Date of Award


Document Type

Campus Access Thesis


English Language and Literatures



First Advisor

Anthony Jarrells


Over the past several decades, social theorists, historians and literary critics have posited several intriguing theories as to just how the English novel emerges sometime between 1700 and 1750. Most of these theories cite the rise a middle class as an instigator of this emergence; however, few, if any, as of yet, engage one of the century's most influential documents, Joseph Addison and Richard Steel's Spectator papers (1711-1714). This essay will examine the Spectator in order to show how it manipulates fictive narratives and employs fictional characters in its issues, and how these fictional constructs help establish what has been called the middle class in eighteenth-century England. Additionally, to show how influential Addison and Steele's ideas are, I will show how they inform one of the century's most important works: Adam Smith's Theory of Moral Sentiments (1759). In regard to Smith's Theory, special attention is paid to the explicitly visual nature of his notion of sympathy, and how we can trace the framework for this notion back some forty years to the pages of the Spectator. Without the imagination, sympathy, for Smith, is impossible. By reading the actions and countenance of another, one can, through an imaginary change of situation, effectively sympathize with that person, closing the gap between self and other. To judge the propriety of another's behavior, however, one must first be aware of accepted social conventions. If we look to the pages of the Spectator, we see Addison and Steele using fictive devices to fashion a broadly inclusive civic sphere governed by a unique set of rules and regulations; importantly, fiction, the imaginary change of station, is the means by which this discursive community is governed. Through an examination of the `fiction' of sympathy in Smith, this essay will show how the Spectator fashions a new community and encourages wide-scale assimilation among members of eighteenth-century Britain.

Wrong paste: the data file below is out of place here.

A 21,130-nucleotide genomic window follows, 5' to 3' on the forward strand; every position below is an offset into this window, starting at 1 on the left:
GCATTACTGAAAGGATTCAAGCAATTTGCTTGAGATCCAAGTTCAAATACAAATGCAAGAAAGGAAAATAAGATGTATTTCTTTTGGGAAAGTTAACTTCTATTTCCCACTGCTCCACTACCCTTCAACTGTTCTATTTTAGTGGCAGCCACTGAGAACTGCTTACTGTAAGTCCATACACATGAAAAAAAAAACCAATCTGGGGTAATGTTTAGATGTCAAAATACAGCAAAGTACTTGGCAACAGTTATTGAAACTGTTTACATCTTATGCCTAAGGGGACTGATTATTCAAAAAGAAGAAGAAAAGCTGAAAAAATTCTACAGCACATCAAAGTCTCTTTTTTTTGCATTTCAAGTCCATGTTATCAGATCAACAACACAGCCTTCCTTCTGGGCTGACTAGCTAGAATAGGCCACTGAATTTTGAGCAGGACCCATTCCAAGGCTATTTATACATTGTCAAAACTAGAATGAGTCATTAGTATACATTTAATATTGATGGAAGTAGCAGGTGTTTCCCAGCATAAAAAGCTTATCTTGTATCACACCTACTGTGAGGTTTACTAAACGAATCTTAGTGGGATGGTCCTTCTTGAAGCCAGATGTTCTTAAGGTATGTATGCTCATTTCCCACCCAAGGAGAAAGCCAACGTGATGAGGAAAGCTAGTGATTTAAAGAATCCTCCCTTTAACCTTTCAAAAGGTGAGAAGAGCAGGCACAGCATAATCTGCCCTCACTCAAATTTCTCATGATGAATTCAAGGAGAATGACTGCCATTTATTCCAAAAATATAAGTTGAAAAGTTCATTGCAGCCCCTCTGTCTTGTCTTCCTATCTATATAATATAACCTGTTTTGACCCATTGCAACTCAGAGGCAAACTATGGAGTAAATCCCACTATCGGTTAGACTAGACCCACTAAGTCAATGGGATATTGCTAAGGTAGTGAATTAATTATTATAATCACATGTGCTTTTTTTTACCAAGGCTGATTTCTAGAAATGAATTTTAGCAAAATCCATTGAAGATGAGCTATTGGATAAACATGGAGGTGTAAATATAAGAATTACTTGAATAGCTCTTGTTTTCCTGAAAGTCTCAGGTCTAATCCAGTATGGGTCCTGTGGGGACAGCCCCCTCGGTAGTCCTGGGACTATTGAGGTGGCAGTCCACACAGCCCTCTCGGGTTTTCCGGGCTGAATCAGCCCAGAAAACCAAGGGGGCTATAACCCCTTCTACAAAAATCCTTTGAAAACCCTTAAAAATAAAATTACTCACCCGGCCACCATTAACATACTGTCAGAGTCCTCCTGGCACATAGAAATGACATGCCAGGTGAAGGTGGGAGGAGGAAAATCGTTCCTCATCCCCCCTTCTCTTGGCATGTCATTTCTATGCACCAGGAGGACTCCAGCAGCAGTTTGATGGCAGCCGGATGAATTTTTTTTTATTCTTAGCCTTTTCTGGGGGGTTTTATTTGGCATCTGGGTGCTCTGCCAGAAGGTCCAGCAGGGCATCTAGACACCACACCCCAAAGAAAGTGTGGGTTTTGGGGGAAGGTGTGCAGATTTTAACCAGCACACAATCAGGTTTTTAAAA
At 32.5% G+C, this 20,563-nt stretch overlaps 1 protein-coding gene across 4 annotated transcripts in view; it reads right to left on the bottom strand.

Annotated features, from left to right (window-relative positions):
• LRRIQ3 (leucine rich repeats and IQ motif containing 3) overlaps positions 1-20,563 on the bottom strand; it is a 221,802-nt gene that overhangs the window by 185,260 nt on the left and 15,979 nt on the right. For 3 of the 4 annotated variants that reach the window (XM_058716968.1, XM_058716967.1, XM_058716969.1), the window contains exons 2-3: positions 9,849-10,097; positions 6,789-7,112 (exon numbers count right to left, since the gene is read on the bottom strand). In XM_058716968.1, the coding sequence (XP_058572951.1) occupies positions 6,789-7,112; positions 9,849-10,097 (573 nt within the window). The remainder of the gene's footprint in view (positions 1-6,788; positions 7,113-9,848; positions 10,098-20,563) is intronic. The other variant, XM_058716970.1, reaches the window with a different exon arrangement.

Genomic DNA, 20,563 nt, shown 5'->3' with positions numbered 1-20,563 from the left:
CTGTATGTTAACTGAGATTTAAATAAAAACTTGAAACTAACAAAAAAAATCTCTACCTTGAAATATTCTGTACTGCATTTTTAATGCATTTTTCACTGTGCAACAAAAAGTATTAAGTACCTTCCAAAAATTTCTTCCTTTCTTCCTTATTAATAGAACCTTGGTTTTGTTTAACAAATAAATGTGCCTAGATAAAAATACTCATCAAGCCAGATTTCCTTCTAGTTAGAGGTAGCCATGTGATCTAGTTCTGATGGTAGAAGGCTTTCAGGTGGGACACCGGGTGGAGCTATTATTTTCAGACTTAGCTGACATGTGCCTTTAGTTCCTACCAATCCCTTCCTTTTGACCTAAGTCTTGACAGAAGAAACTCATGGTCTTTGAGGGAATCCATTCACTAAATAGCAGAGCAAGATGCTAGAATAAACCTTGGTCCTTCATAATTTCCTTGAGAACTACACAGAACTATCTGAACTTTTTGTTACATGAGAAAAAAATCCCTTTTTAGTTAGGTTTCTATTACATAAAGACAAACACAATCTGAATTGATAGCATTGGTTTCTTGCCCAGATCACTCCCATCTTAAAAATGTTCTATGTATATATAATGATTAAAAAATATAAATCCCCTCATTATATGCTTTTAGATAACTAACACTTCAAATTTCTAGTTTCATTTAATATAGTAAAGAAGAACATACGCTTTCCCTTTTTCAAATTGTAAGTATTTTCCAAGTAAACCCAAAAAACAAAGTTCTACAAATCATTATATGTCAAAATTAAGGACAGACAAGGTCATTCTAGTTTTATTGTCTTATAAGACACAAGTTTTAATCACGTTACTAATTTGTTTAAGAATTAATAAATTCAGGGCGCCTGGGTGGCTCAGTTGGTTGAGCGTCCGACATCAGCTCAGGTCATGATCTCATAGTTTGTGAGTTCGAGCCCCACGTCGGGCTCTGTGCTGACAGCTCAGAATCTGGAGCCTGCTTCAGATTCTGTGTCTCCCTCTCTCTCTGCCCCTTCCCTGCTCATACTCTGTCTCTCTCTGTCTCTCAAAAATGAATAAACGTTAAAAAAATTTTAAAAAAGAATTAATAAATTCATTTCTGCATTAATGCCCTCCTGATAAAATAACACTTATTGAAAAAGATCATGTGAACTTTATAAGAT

© 2010, Kyle C. Alexander